The question of who owns mobile marketing strategies has been on my mind a lot. Specifically, I've been thinking about how my company should work with mobile specialty agencies.
A few months ago, I attended a mobile marketing workshop where various speakers represented a diverse, cross-section of companies involved in mobile marketing: advertisers, media and creative agencies, mobile marketing firms, publishers, and even public relations and carriers.
One standout presentation by a public relations firm covered how to create a mobile strategy. Clearly, the presenter had thought through how marketing on mobile devices fits into a brand's communications strategy. This firm was happy to share some of its thinking and it was great.
Next up was a presentation by a mobile marketing specialty firm. The presentation, which purported to tell the audience the key things they needed to know to begin marketing in the mobile space, started with a very simple and provocative recommendation: hire a mobile marketing specialty firm. According to this company, the full-service media and creative agencies were cellularly clueless and only specialists could properly implement and execute a mobile campaign.
The rest of the specialist's recommendations were hardly groundbreaking. Many of them were covered by the PR guy.
Do mobile marketing specialists truly dominate the marketplace? To gauge who's leading the mobile marketing charge, I informally polled my contacts at the top mobile Web properties. I asked them where their buys were coming from: full-service media agencies or mobile specialists?
Their answers were fairly consistent: the lion's share of buying was coming from general media agencies and that share is increasing. I came to this breakdown: the generalist agencies account for about 70 percent of mobile media purchases, mobile specialty agencies buy 15 percent, and the remaining portion comes directly from advertisers.
Consumer Adoption of the Mobile Web Makes It Easier
As more consumers use the mobile Web, it's getting easier to reach them. According to a report from JP Morgan that used CTIA and Nielsen Mobile reports, there were about 56 million mobile Internet users in the United States. They project this number to grow to 77 million this year and 105 million in 2010. Smarter devices, better connectivity, and friendlier interfaces will fuel this growth.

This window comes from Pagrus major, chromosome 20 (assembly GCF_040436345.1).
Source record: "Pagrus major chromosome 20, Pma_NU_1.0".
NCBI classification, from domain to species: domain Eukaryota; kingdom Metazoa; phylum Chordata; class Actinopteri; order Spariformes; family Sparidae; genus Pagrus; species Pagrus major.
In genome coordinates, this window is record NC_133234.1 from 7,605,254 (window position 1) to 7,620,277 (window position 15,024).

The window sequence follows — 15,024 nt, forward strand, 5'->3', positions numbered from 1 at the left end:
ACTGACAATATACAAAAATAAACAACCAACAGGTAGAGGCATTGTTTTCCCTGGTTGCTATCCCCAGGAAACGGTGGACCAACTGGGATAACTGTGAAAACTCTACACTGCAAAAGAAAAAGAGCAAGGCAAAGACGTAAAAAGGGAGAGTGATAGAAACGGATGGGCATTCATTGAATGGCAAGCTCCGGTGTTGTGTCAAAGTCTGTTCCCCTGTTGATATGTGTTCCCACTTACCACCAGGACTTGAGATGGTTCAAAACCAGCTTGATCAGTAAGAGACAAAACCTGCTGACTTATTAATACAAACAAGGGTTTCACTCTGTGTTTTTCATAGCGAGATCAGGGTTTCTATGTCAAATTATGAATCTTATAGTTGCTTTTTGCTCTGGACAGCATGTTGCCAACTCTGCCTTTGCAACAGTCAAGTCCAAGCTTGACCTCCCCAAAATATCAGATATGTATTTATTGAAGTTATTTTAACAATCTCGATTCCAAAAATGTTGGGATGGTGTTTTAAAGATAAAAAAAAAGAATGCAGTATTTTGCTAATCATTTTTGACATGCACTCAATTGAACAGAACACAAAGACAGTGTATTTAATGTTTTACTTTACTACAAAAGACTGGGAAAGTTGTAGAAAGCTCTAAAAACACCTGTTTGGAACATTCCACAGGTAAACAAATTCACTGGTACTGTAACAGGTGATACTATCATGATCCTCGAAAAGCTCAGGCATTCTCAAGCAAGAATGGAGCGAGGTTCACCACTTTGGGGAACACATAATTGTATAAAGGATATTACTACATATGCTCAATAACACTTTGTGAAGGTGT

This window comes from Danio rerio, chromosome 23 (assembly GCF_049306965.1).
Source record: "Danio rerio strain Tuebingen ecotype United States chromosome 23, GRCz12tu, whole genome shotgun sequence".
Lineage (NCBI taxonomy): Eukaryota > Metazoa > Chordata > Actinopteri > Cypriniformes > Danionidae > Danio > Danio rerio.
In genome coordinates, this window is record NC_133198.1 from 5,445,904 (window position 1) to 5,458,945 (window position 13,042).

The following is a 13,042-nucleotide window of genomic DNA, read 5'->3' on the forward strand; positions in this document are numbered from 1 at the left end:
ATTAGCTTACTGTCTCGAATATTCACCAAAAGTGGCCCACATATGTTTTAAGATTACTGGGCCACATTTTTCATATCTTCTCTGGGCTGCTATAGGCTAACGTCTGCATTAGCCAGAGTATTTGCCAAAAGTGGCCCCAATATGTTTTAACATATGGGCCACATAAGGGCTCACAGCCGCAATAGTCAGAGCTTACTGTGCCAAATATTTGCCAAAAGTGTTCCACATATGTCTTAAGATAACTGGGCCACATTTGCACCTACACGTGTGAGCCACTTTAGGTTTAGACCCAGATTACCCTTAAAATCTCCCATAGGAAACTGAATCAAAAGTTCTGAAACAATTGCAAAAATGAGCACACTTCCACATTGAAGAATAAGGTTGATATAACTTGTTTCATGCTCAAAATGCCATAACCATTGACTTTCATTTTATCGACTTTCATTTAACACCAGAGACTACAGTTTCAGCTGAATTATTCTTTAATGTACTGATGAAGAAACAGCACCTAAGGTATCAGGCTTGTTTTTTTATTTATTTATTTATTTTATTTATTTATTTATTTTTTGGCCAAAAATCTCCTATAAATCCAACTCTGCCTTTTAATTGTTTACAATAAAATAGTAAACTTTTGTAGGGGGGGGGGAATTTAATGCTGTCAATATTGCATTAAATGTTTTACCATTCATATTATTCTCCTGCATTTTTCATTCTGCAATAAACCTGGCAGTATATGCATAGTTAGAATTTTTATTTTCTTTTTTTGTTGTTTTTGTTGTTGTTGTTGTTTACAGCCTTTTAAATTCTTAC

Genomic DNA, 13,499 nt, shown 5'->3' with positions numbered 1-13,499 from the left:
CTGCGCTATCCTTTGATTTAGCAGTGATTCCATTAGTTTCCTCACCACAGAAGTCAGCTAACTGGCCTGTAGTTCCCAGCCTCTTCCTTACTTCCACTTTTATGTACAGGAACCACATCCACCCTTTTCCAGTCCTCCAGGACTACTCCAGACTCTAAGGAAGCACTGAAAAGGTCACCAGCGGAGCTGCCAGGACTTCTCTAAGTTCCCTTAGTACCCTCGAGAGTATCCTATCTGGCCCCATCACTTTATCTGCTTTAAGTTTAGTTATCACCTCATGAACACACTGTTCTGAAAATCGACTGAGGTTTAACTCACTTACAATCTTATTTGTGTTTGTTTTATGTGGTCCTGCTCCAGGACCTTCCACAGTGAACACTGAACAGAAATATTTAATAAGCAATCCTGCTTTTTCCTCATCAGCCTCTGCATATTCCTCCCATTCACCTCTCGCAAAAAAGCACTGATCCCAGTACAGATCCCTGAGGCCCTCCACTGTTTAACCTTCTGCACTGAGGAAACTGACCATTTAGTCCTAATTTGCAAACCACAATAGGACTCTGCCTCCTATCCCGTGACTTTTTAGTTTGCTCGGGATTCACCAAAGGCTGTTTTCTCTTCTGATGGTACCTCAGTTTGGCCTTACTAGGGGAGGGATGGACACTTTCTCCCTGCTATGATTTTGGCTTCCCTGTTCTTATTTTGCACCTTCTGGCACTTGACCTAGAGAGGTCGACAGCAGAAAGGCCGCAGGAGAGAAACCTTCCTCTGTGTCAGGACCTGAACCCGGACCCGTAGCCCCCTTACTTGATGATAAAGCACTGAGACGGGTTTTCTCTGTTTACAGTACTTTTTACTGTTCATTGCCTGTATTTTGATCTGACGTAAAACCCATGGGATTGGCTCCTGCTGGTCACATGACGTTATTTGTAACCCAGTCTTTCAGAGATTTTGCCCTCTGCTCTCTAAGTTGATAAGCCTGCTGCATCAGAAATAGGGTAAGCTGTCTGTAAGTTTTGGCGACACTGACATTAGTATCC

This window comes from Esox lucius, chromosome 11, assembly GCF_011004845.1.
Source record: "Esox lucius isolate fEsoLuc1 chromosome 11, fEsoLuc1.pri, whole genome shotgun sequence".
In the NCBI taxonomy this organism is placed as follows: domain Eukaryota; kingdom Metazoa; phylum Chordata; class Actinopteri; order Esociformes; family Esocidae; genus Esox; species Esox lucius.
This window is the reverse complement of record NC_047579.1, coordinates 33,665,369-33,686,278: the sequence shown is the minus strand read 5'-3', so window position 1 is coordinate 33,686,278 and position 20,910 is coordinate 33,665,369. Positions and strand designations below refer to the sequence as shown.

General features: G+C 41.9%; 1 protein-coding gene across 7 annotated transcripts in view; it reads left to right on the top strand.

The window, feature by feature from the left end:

The growth of the mobile Web means reaching consumers on their phones can take the form of simply extending an online buy. After all, the top mobile Web sites are very similar to the top PC-based Web sites -- Yahoo, Google, MSN, ESPN, CNN, and Facebook are among the top 10 mobile Web sites.
Creative units are the same (palm-sized banners and text links) and the currencies are the same -- impressions, clicks, CPMs (define), and CPCs (define). The firms that do Internet media and creative well can do mobile Internet media and creative well.
Specialists Are Pioneers
Mobile specialty agencies have the advantage of focus and perspective. Focusing exclusively on one media means the ability to dig a little deeper and spend time with mobile technologies that aren't yet widely adopted in the United States.
Many mobile specialty agencies are global, so they've executed campaigns in the more mobile savvy markets of Europe and Asia. Technologies such as bar code scanning, mobile video, mobile payments, and "augmented reality" have much wider adoption in other countries.
Some of these things will soon be as big in the United States as they are abroad. Others will be like David Hasselhoff's successful European music career -- a mystery to Americans. Regardless, technically oriented executions are where the specialist's focus and global perspective shine.
The Insight Leads
A smart strategy flows from an insight about consumers without any prejudice toward a particular device and media generalists own the insights. At the same time, once it's been decided that mobile is part of the mix (and of course it will be) there are technical considerations involved in executing a mobile campaign, particularly on the creative side, that mobile specialists can help with.
Therefore, partnerships between the mobile-focused specialty agency and the consumer-focused full-service agencies are inevitable. Corporate acquisition and industry consolidation will be a factor as advertising holding companies bring mobile specialists in-house. In many cases, specialists and generalists will recognize the unique things each brings to the table and smart ideas will drive a shared client's business forward.
Now isn't that a nice thought? Maybe I'll make "Kumbaya" my ringtone.
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Davis Brewer is lead strategist of emerging channels for Spark Communications. As the lead strategist, Davis manages the robust expansion of all Spark client activity in the digital advertising space.
He acts as a client resource for the agency's digital futures practice, providing insights and analytics as well as risk management, for the latest emerging advertising opportunities in the digital media space. In this dual role, he continues to oversee his existing list of forward-thinking clients.
Davis began his career at an online advertising agency in San Francisco at the height of the dot-com boom. He quickly became a successful agent in the digital commerce arena after moving back to Chicago, armed with the unique perspective of a bubble-burst veteran.
A pioneer of behavioral targeting online, Davis was named a 2006 Rising Star in "DiversityBusiness" magazine. He received his degree in English from Dartmouth College.
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